OBITUARY: Chris R Tame.
HIS passion was challenging the bossiness which he feared was spreading around our country like bindweed.
His enemies were those who restricted the freedom of the individual and he felt that England was becoming a country of serfs constantly under surveillance.
So he was dedicated to harassing poke-noses, petty officials, government itself and the tyranny of powerful corporations.
The individual had a tiny voice against such foes, but he was dedicated to being heard or read. Pamphlets on injustice flowed from his pen.
But the fact that his name is unknown to so many is a measure of the mountainous difficulties he faced hoisting the flag of freedom in a land dominated by yes men, women and their masters.
Chris R Tame was not in the conventional sense left or right wing, disliking nationalised industries, but recognising the evils in the private conglomerates which replaced them.
But he was delighted that the Libertarian Alliance, which he founded more than 30 years ago, could be introduced to radio and TV discussions without an introductory explanation.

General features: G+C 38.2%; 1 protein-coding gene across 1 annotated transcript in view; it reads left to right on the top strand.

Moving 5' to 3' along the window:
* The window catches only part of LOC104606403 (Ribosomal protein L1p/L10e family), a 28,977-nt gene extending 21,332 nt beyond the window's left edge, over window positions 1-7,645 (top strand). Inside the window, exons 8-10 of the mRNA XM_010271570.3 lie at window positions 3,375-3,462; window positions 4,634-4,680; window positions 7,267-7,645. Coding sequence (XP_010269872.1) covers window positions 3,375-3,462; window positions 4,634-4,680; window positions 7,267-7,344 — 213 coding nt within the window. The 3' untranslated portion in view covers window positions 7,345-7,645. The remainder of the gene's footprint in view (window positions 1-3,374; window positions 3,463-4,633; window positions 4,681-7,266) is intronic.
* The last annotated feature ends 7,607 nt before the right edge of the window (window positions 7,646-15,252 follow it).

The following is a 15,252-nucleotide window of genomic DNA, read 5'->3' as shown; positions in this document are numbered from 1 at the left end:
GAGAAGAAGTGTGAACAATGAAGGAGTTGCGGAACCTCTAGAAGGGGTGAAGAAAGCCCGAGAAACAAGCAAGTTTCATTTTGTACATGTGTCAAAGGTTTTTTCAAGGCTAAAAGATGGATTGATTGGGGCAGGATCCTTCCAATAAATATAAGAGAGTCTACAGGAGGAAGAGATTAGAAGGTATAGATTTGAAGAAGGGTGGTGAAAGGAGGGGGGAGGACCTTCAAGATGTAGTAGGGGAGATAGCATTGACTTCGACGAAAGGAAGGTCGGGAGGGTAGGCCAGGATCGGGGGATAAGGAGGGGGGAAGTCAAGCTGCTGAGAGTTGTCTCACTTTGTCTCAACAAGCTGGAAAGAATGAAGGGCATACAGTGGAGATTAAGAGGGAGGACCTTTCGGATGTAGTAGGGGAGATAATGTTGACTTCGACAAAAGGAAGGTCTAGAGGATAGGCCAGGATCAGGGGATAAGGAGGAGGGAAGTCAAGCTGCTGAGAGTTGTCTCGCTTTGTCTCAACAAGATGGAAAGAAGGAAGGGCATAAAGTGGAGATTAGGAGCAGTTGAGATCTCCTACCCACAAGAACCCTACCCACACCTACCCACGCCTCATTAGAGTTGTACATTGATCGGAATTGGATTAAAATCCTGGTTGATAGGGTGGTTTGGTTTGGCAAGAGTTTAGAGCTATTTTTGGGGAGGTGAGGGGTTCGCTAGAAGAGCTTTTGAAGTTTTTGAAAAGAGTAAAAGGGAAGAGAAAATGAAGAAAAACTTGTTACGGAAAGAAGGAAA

Tame graduated in American studies from Hull University.
Although he had worked for the Institute of Economic Affairs and the Association of Freedom, Tame was nourished by the earlier voices of liberalism, such as Adam Smith and Herbert Spencer.
As an energetic organiser, he was director of the Libertarian Alliance and then its president.
His publications included Taxation is Theft (1979) and he was working on the seven-volume Bibliography of Freedom at the time of his death from aggressive bone cancer.
From 1988 to 95, he was director of the Freedom Organisation for the Right to Enjoy Smoking and he was the manager of the Alternative Bookshop in London between 1979 and 85.
In 2001, he wrote a vigorous introduction to Dispatches from a Dying Country: Reflections of Modern England by Sean Gabb, in which he damned the "parasitic class of politicians, administrators, lawyers, experts, media people and state employees constructing a new order on a trumped-up basis of post-socialist corporatism and politically correct pieties.
Christopher Ronald Tame, libertarian'
born December 20, 1949, died March 20, 2006.